Rick, let me know what city in China you are interested in seeing changes in the UHI. Including the Lat & Long would ensure I do the analysis for the correct location. I will work on that this week. The analysis will be similar to what I did for Sydney, Australia.

Reply to  Michael Hove
December 21, 2021 9:07 am

That is really cool. I’ll put a request in to add St. Louis. I realize that may be a lot of work and you can’t satisfy everyone.

Reply to  bdgwx
December 21, 2021 9:22 am

Hello bdgwx, I will work on St. Louis after I finish the city in China that Rick talked about.

Reply to  bdgwx
December 21, 2021 3:40 pm

I’ll put a request in to add St. Louis.”

We definitely have it. Not so bad in my current Southampton cop and teacher neighborhood, But I grew up in almost all brick Baden and Walnut Park….,%22urban%20heat%20island%22%20effect.

Reply to  bigoilbob
December 22, 2021 6:21 am

Interesting. I had no idea you live in St. Louis. I’m way out there in St. Charles.

Reply to  bdgwx
December 22, 2021 7:17 am

My link was kind of off topic. Got me there.

I’d also be interested in UHI hotpots here. My last observation was flippant. As you know, there are red brick houses all over here. I’m assuming it has more to do with black top and trees. I grew up on Switzer, just north of Calvary cemetery (Baden school and Sumner HS are/were not/never big feeders to Missouri School of Mines), with that big green area nearby, and only an average black top fraction. So, I could be wrong in my last impression of where hot spots are.

Not stalking, but I did run across your long time contributions to a (local?) weather blog. Your dispassionate data evaluation is truly Nick Stokesian.

Reply to  bigoilbob
December 22, 2021 8:47 am

Yep, I post at frequently. It’s a pretty active local blog.

Nick Stokes is a smart guy. I’m no where near that level, but thanks for the compliment. You’re posts are packed full of useful information as well.

You can often see the UHI hotspots with the GOES-16 satellite. I posted this image a couple of years ago. In fact you can see it pretty well right now on channel 14. There are a couple of publication documenting the St. Louis UHI. One is Rozoff et al. 2003 and Vukovich and King 1980.

December 19, 2021 11:55 am

At night the ground often cools first before the air a few feet higher up. Fruit farmers take advantage of this by putting fans that draw air from 60 or 80 feet up and blowing the warmer air on their orchards. In the city buildings are continually built taller, increasing this effect during nightime breezes, plus the buildings themselves block more of the ground level spherical view of outer space, reducing IR emission to start with.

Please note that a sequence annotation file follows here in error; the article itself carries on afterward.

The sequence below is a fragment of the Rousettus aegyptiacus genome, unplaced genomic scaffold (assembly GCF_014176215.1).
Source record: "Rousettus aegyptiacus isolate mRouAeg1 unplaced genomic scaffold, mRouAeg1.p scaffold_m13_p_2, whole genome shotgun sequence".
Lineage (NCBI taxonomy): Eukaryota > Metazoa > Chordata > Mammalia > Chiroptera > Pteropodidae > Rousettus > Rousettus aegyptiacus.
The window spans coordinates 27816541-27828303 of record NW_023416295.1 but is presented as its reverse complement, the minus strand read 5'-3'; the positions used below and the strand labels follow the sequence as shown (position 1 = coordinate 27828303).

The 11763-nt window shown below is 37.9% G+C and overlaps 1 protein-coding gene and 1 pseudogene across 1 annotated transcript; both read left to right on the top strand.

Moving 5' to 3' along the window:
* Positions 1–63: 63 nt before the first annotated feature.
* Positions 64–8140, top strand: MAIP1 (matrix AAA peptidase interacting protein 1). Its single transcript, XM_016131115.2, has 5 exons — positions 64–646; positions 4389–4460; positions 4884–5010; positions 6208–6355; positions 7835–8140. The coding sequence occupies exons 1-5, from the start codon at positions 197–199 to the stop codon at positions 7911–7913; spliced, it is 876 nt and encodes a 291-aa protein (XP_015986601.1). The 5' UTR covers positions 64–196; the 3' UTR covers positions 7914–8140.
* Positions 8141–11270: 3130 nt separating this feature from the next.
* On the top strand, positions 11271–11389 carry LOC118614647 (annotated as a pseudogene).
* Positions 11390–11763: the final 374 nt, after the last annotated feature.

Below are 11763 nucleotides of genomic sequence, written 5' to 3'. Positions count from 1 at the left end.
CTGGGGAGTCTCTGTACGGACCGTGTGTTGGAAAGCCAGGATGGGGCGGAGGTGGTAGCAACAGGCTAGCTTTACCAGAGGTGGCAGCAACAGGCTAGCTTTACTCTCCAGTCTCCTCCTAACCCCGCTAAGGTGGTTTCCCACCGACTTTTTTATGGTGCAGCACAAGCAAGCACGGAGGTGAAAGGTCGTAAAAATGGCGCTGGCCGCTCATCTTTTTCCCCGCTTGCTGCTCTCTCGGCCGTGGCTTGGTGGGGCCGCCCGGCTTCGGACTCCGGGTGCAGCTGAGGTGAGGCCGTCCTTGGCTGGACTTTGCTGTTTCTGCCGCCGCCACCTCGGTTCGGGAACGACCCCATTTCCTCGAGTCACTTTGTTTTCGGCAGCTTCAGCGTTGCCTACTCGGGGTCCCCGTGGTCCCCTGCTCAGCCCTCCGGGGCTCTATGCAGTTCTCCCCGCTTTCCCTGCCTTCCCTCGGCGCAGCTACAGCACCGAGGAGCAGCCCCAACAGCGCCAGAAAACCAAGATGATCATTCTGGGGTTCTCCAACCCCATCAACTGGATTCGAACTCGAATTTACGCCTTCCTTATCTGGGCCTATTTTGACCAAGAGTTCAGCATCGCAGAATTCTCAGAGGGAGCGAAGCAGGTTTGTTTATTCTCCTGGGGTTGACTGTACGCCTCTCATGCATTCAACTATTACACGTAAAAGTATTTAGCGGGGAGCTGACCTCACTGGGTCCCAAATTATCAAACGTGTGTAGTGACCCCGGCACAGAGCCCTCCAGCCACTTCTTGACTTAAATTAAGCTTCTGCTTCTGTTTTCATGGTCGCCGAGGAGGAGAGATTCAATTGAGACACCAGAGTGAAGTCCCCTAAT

So whatever we thought the UHI effect was 25 years ago, it’s more today.

December 19, 2021 11:56 am

The Blacktop Effect (BTE) is a first-order forcing of climate change.

Reply to  n.n
December 19, 2021 12:15 pm

Of course it is. It’s always much cooler in city parks than on city streets. When you have millions of acres of pavement and concrete re-radiating everyday, what else would anyone expect?

Tom Abbott
Reply to  Doonman
December 20, 2021 8:51 am


Tom Halla
December 19, 2021 12:31 pm

And underreporting of UHI contaminates the weather records.

Dave Fair
Reply to  Tom Halla
December 19, 2021 8:58 pm

To verify the UHI effects, just plot surface estimates against radiosondes and satellites. They keep increasing their divergence rates over time.

December 19, 2021 12:38 pm

I have an ignorant question: Why are urban streets so damned dark? How much have people tried to come up with better road surfaces?

I realize asphalt is naturally black from being oil-based; is there anything which can be added to make it much less so?

I reckon the colored paints used for crosswalks, lane markings, etc, are probably either too expensive or doesn’t last long enough, since I have never heard of entire roads being painted.

Concrete is not a good substitute. It is more prone to cracking, much harder to dig through to get to buried utilities, much harder to restore after the utilities have been fixed. You can fix asphalt potholes in minutes, and it is driveable almost immediately, as long as you don’t mind asphalt spatters; concrete takes much longer to dry and will not support any useful weight until it is dry.

It seems to me, ignorant about such matters, that road technology hasn’t changed much in a century, which seems like an opportunity, which means I am missing a whole lot to be so naive.

Reply to  Felix
December 19, 2021 1:50 pm

Tires degrade with use, leaving black dust. Any other color road surface will be black in days.


Pat from kerbob
Reply to  Felix
December 19, 2021 2:01 pm

I agree
In hot areas we should be coming up with some sort of white pigment that also strengthens the asphalt but in colder areas like here in canada keep the traditional black.
Create UHI where beneficial, reduce it where it isn’t.

Think of all those brilliant white buildings in the pictures of Greek islands

Geoff Sherrington
Reply to  Pat from kerbob
December 19, 2021 3:44 pm

Have a look at the commercial price of Titanium Dioxide, the whitest white pigment widely used in paints. Nearing $3,000 a tonne. A bit rich to throw on the ground.
Those Greek islands are while, like the white cliffs of Dover, from other minerals like calcite, Calcium Carbonate. Probably too soft to use on big roads. Geoff S

Clyde Spencer
Reply to  Geoff Sherrington
December 20, 2021 8:36 pm

There is also an issue that currently it is uncomfortable to be driving into the sun on wet pavement at sunset or sunrise (commute times). I suspect that white pavement wouldn’t have to wait for rain to make driving hazardous.

Reply to  Felix
December 19, 2021 2:06 pm

The protestors who want oil drilling to be shut down completely would be the first to harangue their local city councils about insufficient asphalting of the streets & roads.